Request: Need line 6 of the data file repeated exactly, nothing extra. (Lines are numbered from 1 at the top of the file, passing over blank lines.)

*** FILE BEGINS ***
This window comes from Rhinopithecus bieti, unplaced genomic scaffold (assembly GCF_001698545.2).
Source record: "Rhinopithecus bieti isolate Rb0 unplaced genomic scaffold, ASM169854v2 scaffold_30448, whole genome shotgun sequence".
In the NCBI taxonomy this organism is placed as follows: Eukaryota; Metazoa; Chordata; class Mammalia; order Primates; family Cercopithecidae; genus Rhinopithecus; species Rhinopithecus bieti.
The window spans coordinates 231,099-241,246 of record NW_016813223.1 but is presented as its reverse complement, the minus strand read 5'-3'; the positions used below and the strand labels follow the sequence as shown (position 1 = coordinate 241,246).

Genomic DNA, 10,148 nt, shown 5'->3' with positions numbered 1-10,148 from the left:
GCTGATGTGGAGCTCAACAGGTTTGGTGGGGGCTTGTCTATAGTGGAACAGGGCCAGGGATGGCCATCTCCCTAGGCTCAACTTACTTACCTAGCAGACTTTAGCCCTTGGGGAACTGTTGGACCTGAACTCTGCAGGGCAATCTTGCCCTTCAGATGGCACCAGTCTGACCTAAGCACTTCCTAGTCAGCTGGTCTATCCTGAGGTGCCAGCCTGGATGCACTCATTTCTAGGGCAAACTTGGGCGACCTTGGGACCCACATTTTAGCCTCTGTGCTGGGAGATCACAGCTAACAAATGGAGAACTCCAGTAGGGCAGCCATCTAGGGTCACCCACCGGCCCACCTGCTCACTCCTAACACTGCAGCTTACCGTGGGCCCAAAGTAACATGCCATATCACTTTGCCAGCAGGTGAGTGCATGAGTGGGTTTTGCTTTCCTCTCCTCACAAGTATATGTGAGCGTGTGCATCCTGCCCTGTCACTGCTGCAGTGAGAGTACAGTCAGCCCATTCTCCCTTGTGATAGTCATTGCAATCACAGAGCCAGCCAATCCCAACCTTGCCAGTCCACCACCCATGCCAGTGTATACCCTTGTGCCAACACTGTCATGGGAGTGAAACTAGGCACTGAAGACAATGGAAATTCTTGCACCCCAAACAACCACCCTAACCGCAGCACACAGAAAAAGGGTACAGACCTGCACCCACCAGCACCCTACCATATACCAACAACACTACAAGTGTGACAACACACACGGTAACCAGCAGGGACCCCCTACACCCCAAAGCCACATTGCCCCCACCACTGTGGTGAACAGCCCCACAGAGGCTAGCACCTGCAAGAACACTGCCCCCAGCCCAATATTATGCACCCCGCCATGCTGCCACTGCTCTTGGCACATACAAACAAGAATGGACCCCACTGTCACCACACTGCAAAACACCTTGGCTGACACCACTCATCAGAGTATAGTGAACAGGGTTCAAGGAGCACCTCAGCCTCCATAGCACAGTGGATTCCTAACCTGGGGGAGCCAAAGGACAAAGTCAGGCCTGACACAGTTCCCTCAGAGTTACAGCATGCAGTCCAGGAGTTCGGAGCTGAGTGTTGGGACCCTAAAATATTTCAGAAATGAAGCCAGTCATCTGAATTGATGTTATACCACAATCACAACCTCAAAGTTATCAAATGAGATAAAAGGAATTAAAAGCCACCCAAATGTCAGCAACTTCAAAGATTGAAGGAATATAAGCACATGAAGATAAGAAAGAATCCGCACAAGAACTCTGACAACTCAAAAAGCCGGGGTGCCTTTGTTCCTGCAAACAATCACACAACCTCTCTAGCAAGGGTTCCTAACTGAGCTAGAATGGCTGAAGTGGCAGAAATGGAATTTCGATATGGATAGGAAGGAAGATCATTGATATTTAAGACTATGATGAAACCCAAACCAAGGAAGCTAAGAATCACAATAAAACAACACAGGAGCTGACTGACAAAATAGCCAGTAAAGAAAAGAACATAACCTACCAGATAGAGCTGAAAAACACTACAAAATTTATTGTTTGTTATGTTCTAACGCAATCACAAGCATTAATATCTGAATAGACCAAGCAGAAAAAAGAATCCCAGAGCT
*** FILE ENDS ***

GCTGATGTGGAGCTCAACAGGTTTGGTGGGGGCTTGTCTATAGTGGAACAGGGCCAGGGATGGCCATCTCCCTAGGCTCAACTTACTTACCTAGCAGACTTTAGCCCTTGGGGAACTGTTGGACCTGAACTCTGCAGGGCAATCTTGCCCTTCAGATGGCACCAGTCTGACCTAAGCACTTCCTAGTCAGCTGGTCTATCCTGAGGTGCCAGCCTGGATGCACTCATTTCTAGGGCAAACTTGGGCGACCTTGGGACCCACATTTTAGCCTCTGTGCTGGGAGATCACAGCTAACAAATGGAGAACTCCAGTAGGGCAGCCATCTAGGGTCACCCACCGGCCCACCTGCTCACTCCTAACACTGCAGCTTACCGTGGGCCCAAAGTAACATGCCATATCACTTTGCCAGCAGGTGAGTGCATGAGTGGGTTTTGCTTTCCTCTCCTCACAAGTATATGTGAGCGTGTGCATCCTGCCCTGTCACTGCTGCAGTGAGAGTACAGTCAGCCCATTCTCCCTTGTGATAGTCATTGCAATCACAGAGCCAGCCAATCCCAACCTTGCCAGTCCACCACCCATGCCAGTGTATACCCTTGTGCCAACACTGTCATGGGAGTGAAACTAGGCACTGAAGACAATGGAAATTCTTGCACCCCAAACAACCACCCTAACCGCAGCACACAGAAAAAGGGTACAGACCTGCACCCACCAGCACCCTACCATATACCAACAACACTACAAGTGTGACAACACACACGGTAACCAGCAGGGACCCCCTACACCCCAAAGCCACATTGCCCCCACCACTGTGGTGAACAGCCCCACAGAGGCTAGCACCTGCAAGAACACTGCCCCCAGCCCAATATTATGCACCCCGCCATGCTGCCACTGCTCTTGGCACATACAAACAAGAATGGACCCCACTGTCACCACACTGCAAAACACCTTGGCTGACACCACTCATCAGAGTATAGTGAACAGGGTTCAAGGAGCACCTCAGCCTCCATAGCACAGTGGATTCCTAACCTGGGGGAGCCAAAGGACAAAGTCAGGCCTGACACAGTTCCCTCAGAGTTACAGCATGCAGTCCAGGAGTTCGGAGCTGAGTGTTGGGACCCTAAAATATTTCAGAAATGAAGCCAGTCATCTGAATTGATGTTATACCACAATCACAACCTCAAAGTTATCAAATGAGATAAAAGGAATTAAAAGCCACCCAAATGTCAGCAACTTCAAAGATTGAAGGAATATAAGCACATGAAGATAAGAAAGAATCCGCACAAGAACTCTGACAACTCAAAAAGCCGGGGTGCCTTTGTTCCTGCAAACAATCACACAACCTCTCTAGCAAGGGTTCCTAACTGAGCTAGAATGGCTGAAGTGGCAGAAATGGAATTTCGATATGGATAGGAAGGAAGATCATTGATATTTAAGACTATGATGAAACCCAAACCAAGGAAGCTAAGAATCACAATAAAACAACACAGGAGCTGACTGACAAAATAGCCAGTAAAGAAAAGAACATAACCTACCAGATAGAGCTGAAAAACACTACAAAATTTATTGTTTGTTATGTTCTAACGCAATCACAAGCATTAATATCTGAATAGACCAAGCAGAAAAAAGAATCCCAGAGCT